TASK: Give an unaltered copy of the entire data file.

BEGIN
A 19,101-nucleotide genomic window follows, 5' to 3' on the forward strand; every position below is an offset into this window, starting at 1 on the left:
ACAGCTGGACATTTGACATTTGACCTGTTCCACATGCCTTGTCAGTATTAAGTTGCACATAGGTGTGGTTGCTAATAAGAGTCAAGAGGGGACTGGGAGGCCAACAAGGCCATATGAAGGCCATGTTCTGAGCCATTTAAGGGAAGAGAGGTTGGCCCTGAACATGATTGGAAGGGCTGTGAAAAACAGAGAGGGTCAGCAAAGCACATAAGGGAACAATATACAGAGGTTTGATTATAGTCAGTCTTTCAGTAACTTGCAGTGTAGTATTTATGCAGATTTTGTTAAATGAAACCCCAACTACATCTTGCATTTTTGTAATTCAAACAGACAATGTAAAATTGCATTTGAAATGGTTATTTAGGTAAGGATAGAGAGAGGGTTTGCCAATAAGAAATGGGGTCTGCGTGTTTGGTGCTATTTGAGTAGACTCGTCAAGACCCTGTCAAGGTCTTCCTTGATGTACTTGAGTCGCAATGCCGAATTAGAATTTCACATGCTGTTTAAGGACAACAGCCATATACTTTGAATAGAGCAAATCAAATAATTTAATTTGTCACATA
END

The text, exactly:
A 19,101-nucleotide genomic window follows, 5' to 3' on the forward strand; every position below is an offset into this window, starting at 1 on the left:
ACAGCTGGACATTTGACATTTGACCTGTTCCACATGCCTTGTCAGTATTAAGTTGCACATAGGTGTGGTTGCTAATAAGAGTCAAGAGGGGACTGGGAGGCCAACAAGGCCATATGAAGGCCATGTTCTGAGCCATTTAAGGGAAGAGAGGTTGGCCCTGAACATGATTGGAAGGGCTGTGAAAAACAGAGAGGGTCAGCAAAGCACATAAGGGAACAATATACAGAGGTTTGATTATAGTCAGTCTTTCAGTAACTTGCAGTGTAGTATTTATGCAGATTTTGTTAAATGAAACCCCAACTACATCTTGCATTTTTGTAATTCAAACAGACAATGTAAAATTGCATTTGAAATGGTTATTTAGGTAAGGATAGAGAGAGGGTTTGCCAATAAGAAATGGGGTCTGCGTGTTTGGTGCTATTTGAGTAGACTCGTCAAGACCCTGTCAAGGTCTTCCTTGATGTACTTGAGTCGCAATGCCGAATTAGAATTTCACATGCTGTTTAAGGACAACAGCCATATACTTTGAATAGAGCAAATCAAATAATTTAATTTGTCACATA